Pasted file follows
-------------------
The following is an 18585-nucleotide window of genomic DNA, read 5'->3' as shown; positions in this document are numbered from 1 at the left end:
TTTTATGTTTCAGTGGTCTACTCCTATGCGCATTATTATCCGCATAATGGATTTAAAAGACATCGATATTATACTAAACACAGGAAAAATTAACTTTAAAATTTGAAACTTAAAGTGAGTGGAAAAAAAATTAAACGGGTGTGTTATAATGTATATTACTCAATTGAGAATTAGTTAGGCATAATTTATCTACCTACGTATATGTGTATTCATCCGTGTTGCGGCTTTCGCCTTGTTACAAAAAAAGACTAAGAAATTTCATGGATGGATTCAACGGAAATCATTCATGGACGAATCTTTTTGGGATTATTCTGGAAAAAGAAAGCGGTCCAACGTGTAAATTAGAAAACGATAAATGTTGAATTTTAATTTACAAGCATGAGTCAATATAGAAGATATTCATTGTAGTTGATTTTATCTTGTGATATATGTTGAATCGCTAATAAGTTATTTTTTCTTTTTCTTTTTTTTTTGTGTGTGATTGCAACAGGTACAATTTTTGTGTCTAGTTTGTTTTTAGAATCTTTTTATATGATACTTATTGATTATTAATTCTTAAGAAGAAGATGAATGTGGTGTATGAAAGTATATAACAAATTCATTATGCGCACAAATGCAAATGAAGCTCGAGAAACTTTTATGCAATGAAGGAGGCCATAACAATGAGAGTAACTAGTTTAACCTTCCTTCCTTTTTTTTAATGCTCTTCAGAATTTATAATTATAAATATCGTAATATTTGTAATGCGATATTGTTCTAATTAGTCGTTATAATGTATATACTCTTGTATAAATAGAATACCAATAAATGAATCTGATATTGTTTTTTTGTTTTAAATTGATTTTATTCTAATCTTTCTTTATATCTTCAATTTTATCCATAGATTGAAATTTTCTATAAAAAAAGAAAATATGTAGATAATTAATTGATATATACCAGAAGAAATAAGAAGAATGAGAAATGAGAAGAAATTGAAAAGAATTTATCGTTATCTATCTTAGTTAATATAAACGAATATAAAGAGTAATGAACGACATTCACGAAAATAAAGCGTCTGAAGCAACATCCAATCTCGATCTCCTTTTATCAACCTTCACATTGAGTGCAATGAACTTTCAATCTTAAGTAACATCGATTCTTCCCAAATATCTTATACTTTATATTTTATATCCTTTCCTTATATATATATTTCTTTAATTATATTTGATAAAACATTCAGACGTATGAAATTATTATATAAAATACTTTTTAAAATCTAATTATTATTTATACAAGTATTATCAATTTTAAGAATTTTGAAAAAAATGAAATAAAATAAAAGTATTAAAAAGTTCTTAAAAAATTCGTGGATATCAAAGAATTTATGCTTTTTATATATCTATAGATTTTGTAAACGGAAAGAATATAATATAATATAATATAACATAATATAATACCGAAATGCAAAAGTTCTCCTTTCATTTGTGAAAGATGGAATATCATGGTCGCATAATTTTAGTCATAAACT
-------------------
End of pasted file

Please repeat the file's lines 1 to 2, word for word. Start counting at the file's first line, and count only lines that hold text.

The following is an 18585-nucleotide window of genomic DNA, read 5'->3' as shown; positions in this document are numbered from 1 at the left end:
TTTTATGTTTCAGTGGTCTACTCCTATGCGCATTATTATCCGCATAATGGATTTAAAAGACATCGATATTATACTAAACACAGGAAAAATTAACTTTAAAATTTGAAACTTAAAGTGAGTGGAAAAAAAATTAAACGGGTGTGTTATAATGTATATTACTCAATTGAGAATTAGTTAGGCATAATTTATCTACCTACGTATATGTGTATTCATCCGTGTTGCGGCTTTCGCCTTGTTACAAAAAAAGACTAAGAAATTTCATGGATGGATTCAACGGAAATCATTCATGGACGAATCTTTTTGGGATTATTCTGGAAAAAGAAAGCGGTCCAACGTGTAAATTAGAAAACGATAAATGTTGAATTTTAATTTACAAGCATGAGTCAATATAGAAGATATTCATTGTAGTTGATTTTATCTTGTGATATATGTTGAATCGCTAATAAGTTATTTTTTCTTTTTCTTTTTTTTTTGTGTGTGATTGCAACAGGTACAATTTTTGTGTCTAGTTTGTTTTTAGAATCTTTTTATATGATACTTATTGATTATTAATTCTTAAGAAGAAGATGAATGTGGTGTATGAAAGTATATAACAAATTCATTATGCGCACAAATGCAAATGAAGCTCGAGAAACTTTTATGCAATGAAGGAGGCCATAACAATGAGAGTAACTAGTTTAACCTTCCTTCCTTTTTTTTAATGCTCTTCAGAATTTATAATTATAAATATCGTAATATTTGTAATGCGATATTGTTCTAATTAGTCGTTATAATGTATATACTCTTGTATAAATAGAATACCAATAAATGAATCTGATATTGTTTTTTTGTTTTAAATTGATTTTATTCTAATCTTTCTTTATATCTTCAATTTTATCCATAGATTGAAATTTTCTATAAAAAAAGAAAATATGTAGATAATTAATTGATATATACCAGAAGAAATAAGAAGAATGAGAAATGAGAAGAAATTGAAAAGAATTTATCGTTATCTATCTTAGTTAATATAAACGAATATAAAGAGTAATGAACGACATTCACGAAAATAAAGCGTCTGAAGCAACATCCAATCTCGATCTCCTTTTATCAACCTTCACATTGAGTGCAATGAACTTTCAATCTTAAGTAACATCGATTCTTCCCAAATATCTTATACTTTATATTTTATATCCTTTCCTTATATATATATTTCTTTAATTATATTTGATAAAACATTCAGACGTATGAAATTATTATATAAAATACTTTTTAAAATCTAATTATTATTTATACAAGTATTATCAATTTTAAGAATTTTGAAAAAAATGAAATAAAATAAAAGTATTAAAAAGTTCTTAAAAAATTCGTGGATATCAAAGAATTTATGCTTTTTATATATCTATAGATTTTGTAAACGGAAAGAATATAATATAATATAATATAACATAATATAATACCGAAATGCAAAAGTTCTCCTTTCATTTGTGAAAGATGGAATATCATGGTCGCATAATTTTAGTCATAAACT